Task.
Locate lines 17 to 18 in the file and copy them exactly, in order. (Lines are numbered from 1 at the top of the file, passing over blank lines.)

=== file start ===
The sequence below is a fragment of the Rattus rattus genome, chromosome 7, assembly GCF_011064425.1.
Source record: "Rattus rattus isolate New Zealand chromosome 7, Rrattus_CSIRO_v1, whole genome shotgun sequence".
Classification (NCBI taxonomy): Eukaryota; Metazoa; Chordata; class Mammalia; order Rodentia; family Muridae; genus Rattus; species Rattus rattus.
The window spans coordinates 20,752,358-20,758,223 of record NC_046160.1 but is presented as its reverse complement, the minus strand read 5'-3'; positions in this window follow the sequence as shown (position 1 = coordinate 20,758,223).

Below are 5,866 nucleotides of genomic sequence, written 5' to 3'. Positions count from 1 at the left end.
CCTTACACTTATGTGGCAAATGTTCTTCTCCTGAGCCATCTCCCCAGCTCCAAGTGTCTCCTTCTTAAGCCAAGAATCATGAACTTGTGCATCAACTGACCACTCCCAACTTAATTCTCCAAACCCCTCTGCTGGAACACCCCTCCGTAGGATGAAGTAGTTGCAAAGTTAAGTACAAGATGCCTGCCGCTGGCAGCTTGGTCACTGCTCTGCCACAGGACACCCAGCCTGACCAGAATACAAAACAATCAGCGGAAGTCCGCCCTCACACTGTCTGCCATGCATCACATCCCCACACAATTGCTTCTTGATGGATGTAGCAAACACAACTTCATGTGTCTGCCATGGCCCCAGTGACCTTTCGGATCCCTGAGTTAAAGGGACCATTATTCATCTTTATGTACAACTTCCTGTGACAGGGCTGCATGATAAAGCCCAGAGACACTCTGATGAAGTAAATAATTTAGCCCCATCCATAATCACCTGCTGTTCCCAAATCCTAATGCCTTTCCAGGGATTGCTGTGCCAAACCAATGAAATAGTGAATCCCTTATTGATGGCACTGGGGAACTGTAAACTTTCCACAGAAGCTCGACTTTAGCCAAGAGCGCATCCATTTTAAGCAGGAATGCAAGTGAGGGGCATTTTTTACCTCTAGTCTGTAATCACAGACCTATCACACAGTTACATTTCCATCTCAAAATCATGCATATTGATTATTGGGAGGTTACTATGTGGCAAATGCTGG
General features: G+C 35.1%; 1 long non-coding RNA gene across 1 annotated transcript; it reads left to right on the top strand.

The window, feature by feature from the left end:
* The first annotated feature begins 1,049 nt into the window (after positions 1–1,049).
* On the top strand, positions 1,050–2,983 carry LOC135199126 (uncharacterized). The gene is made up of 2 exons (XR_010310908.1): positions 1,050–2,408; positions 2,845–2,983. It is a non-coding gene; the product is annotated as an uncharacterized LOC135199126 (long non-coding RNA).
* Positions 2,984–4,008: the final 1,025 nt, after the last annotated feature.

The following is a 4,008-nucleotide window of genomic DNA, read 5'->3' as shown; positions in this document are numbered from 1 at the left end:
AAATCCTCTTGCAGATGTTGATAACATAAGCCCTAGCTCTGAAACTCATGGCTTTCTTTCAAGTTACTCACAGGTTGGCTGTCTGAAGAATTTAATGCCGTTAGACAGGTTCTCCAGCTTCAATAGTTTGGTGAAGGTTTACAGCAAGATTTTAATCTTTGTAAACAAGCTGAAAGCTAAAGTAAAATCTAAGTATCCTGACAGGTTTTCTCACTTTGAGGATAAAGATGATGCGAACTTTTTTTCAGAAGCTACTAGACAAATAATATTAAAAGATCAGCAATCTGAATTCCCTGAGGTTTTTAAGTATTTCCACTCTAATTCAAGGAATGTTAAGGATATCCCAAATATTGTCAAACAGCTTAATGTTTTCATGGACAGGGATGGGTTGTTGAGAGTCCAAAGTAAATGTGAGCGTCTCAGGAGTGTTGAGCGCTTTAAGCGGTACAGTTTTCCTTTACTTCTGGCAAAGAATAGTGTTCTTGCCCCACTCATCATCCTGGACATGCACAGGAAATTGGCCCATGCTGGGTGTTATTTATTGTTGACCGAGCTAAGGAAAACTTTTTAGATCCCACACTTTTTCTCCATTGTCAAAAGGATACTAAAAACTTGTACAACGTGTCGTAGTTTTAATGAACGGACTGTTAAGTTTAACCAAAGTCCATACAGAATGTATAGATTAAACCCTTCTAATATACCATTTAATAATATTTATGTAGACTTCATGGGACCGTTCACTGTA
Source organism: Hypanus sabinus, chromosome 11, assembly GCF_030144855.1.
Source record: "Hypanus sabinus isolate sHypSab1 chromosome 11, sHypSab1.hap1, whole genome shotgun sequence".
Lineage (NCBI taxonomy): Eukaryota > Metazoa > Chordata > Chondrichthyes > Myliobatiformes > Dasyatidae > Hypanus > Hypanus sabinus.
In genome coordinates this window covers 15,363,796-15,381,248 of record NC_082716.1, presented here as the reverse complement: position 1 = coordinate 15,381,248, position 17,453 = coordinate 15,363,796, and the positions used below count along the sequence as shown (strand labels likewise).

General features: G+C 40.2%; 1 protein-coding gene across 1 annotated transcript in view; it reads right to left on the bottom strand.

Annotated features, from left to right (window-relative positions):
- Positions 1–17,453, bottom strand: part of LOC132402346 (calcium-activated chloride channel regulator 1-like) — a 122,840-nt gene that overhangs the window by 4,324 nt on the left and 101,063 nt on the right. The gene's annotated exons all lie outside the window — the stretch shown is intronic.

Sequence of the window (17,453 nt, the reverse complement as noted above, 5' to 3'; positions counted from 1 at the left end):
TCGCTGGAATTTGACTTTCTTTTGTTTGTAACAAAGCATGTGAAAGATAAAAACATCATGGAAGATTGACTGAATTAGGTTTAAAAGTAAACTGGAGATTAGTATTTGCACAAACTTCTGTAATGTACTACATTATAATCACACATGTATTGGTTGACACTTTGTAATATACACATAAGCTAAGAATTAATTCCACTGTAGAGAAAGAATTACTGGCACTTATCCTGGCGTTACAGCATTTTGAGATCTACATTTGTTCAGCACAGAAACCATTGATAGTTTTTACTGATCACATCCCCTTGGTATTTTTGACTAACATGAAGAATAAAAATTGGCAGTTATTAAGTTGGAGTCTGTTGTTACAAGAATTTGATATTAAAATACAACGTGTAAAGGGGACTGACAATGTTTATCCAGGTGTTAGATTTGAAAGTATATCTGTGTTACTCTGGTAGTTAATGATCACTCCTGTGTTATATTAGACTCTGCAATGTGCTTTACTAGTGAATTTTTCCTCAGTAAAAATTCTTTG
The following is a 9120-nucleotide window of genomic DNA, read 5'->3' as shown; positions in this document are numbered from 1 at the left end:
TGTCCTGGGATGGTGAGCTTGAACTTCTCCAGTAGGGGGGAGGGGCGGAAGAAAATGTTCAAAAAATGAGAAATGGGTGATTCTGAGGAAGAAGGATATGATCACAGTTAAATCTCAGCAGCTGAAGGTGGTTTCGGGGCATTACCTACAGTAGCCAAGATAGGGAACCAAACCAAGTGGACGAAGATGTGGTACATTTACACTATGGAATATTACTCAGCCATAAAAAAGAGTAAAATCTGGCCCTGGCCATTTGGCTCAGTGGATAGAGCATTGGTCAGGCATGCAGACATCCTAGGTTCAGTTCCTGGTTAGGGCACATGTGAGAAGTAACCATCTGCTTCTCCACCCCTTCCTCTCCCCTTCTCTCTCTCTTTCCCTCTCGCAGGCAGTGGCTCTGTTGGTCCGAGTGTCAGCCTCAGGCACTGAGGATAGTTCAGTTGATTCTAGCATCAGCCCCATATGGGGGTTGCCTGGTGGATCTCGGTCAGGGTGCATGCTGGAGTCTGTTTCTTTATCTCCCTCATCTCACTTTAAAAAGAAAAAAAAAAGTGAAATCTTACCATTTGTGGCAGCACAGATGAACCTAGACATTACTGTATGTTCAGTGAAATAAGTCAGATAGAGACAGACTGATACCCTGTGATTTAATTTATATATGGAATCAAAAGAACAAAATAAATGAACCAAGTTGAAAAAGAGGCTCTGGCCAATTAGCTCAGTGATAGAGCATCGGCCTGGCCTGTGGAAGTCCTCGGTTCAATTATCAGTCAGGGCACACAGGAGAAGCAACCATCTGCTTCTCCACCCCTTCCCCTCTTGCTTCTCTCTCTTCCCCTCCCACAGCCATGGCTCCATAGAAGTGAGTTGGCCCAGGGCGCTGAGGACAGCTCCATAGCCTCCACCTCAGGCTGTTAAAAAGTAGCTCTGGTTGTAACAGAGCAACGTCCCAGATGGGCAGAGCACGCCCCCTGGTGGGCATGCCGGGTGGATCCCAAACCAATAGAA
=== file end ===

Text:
In genome coordinates this window covers 15,363,796-15,381,248 of record NC_082716.1, presented here as the reverse complement: position 1 = coordinate 15,381,248, position 17,453 = coordinate 15,363,796, and the positions used below count along the sequence as shown (strand labels likewise).

General features: G+C 40.2%; 1 protein-coding gene across 1 annotated transcript in view; it reads right to left on the bottom strand.